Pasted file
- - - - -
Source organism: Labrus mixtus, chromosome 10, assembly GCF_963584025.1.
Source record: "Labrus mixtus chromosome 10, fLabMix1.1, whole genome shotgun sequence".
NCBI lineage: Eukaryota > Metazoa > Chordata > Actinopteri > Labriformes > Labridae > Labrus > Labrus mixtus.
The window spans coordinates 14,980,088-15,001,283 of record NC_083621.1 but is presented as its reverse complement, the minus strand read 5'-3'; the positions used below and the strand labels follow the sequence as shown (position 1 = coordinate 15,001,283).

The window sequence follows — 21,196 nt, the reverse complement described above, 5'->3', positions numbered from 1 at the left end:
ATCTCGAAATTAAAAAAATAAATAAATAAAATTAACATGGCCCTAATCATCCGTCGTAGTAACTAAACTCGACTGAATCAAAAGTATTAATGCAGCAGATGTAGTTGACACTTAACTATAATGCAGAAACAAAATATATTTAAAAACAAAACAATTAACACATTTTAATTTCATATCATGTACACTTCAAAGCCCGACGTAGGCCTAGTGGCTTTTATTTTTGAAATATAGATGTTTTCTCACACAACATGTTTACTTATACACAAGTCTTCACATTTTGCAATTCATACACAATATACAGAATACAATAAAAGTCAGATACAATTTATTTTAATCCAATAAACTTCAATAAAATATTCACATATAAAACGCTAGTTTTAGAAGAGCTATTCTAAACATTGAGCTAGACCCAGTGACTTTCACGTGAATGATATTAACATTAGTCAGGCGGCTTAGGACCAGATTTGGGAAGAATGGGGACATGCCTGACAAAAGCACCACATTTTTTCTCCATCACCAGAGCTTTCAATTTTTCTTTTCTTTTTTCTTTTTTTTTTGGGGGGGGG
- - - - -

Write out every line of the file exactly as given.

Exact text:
Source organism: Labrus mixtus, chromosome 10, assembly GCF_963584025.1.
Source record: "Labrus mixtus chromosome 10, fLabMix1.1, whole genome shotgun sequence".
NCBI lineage: Eukaryota > Metazoa > Chordata > Actinopteri > Labriformes > Labridae > Labrus > Labrus mixtus.
The window spans coordinates 14,980,088-15,001,283 of record NC_083621.1 but is presented as its reverse complement, the minus strand read 5'-3'; the positions used below and the strand labels follow the sequence as shown (position 1 = coordinate 15,001,283).

The window sequence follows — 21,196 nt, the reverse complement described above, 5'->3', positions numbered from 1 at the left end:
ATCTCGAAATTAAAAAAATAAATAAATAAAATTAACATGGCCCTAATCATCCGTCGTAGTAACTAAACTCGACTGAATCAAAAGTATTAATGCAGCAGATGTAGTTGACACTTAACTATAATGCAGAAACAAAATATATTTAAAAACAAAACAATTAACACATTTTAATTTCATATCATGTACACTTCAAAGCCCGACGTAGGCCTAGTGGCTTTTATTTTTGAAATATAGATGTTTTCTCACACAACATGTTTACTTATACACAAGTCTTCACATTTTGCAATTCATACACAATATACAGAATACAATAAAAGTCAGATACAATTTATTTTAATCCAATAAACTTCAATAAAATATTCACATATAAAACGCTAGTTTTAGAAGAGCTATTCTAAACATTGAGCTAGACCCAGTGACTTTCACGTGAATGATATTAACATTAGTCAGGCGGCTTAGGACCAGATTTGGGAAGAATGGGGACATGCCTGACAAAAGCACCACATTTTTTCTCCATCACCAGAGCTTTCAATTTTTCTTTTCTTTTTTCTTTTTTTTTTGGGGGGGGG